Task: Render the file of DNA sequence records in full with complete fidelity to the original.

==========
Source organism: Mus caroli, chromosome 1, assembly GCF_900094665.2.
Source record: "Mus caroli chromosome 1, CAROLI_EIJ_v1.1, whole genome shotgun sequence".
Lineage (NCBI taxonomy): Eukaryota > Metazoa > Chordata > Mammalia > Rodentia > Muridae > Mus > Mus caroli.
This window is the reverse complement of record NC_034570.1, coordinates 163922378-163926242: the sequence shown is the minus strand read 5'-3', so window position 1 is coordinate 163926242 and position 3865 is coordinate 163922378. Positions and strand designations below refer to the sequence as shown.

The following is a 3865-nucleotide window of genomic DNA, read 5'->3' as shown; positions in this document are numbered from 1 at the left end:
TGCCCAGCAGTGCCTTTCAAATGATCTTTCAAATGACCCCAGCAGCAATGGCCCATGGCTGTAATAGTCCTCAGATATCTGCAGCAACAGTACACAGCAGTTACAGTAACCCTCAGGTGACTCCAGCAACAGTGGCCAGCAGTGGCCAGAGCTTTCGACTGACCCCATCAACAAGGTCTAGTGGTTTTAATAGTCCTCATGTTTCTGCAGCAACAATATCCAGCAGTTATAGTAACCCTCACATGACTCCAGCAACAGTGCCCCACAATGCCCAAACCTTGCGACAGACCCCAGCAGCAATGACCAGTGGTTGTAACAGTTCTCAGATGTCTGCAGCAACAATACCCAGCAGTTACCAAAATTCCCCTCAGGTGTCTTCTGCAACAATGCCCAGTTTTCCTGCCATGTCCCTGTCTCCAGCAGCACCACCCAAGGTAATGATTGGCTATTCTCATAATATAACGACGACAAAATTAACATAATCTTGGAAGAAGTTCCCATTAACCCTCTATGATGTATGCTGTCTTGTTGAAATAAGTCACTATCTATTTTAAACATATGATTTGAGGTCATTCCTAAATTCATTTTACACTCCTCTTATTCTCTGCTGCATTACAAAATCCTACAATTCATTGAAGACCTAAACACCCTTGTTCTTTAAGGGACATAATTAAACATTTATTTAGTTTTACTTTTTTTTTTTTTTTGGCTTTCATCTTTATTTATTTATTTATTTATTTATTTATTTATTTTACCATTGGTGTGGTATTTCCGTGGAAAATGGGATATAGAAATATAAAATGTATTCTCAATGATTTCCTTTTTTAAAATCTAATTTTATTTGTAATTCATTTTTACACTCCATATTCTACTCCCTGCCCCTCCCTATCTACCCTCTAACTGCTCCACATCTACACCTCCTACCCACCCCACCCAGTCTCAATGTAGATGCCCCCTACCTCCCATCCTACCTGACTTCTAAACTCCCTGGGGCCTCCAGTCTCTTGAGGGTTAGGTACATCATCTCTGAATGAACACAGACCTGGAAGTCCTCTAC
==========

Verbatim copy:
Source organism: Mus caroli, chromosome 1, assembly GCF_900094665.2.
Source record: "Mus caroli chromosome 1, CAROLI_EIJ_v1.1, whole genome shotgun sequence".
Lineage (NCBI taxonomy): Eukaryota > Metazoa > Chordata > Mammalia > Rodentia > Muridae > Mus > Mus caroli.
This window is the reverse complement of record NC_034570.1, coordinates 163922378-163926242: the sequence shown is the minus strand read 5'-3', so window position 1 is coordinate 163926242 and position 3865 is coordinate 163922378. Positions and strand designations below refer to the sequence as shown.

The following is a 3865-nucleotide window of genomic DNA, read 5'->3' as shown; positions in this document are numbered from 1 at the left end:
TGCCCAGCAGTGCCTTTCAAATGATCTTTCAAATGACCCCAGCAGCAATGGCCCATGGCTGTAATAGTCCTCAGATATCTGCAGCAACAGTACACAGCAGTTACAGTAACCCTCAGGTGACTCCAGCAACAGTGGCCAGCAGTGGCCAGAGCTTTCGACTGACCCCATCAACAAGGTCTAGTGGTTTTAATAGTCCTCATGTTTCTGCAGCAACAATATCCAGCAGTTATAGTAACCCTCACATGACTCCAGCAACAGTGCCCCACAATGCCCAAACCTTGCGACAGACCCCAGCAGCAATGACCAGTGGTTGTAACAGTTCTCAGATGTCTGCAGCAACAATACCCAGCAGTTACCAAAATTCCCCTCAGGTGTCTTCTGCAACAATGCCCAGTTTTCCTGCCATGTCCCTGTCTCCAGCAGCACCACCCAAGGTAATGATTGGCTATTCTCATAATATAACGACGACAAAATTAACATAATCTTGGAAGAAGTTCCCATTAACCCTCTATGATGTATGCTGTCTTGTTGAAATAAGTCACTATCTATTTTAAACATATGATTTGAGGTCATTCCTAAATTCATTTTACACTCCTCTTATTCTCTGCTGCATTACAAAATCCTACAATTCATTGAAGACCTAAACACCCTTGTTCTTTAAGGGACATAATTAAACATTTATTTAGTTTTACTTTTTTTTTTTTTTTGGCTTTCATCTTTATTTATTTATTTATTTATTTATTTATTTATTTTACCATTGGTGTGGTATTTCCGTGGAAAATGGGATATAGAAATATAAAATGTATTCTCAATGATTTCCTTTTTTAAAATCTAATTTTATTTGTAATTCATTTTTACACTCCATATTCTACTCCCTGCCCCTCCCTATCTACCCTCTAACTGCTCCACATCTACACCTCCTACCCACCCCACCCAGTCTCAATGTAGATGCCCCCTACCTCCCATCCTACCTGACTTCTAAACTCCCTGGGGCCTCCAGTCTCTTGAGGGTTAGGTACATCATCTCTGAATGAACACAGACCTGGAAGTCCTCTAC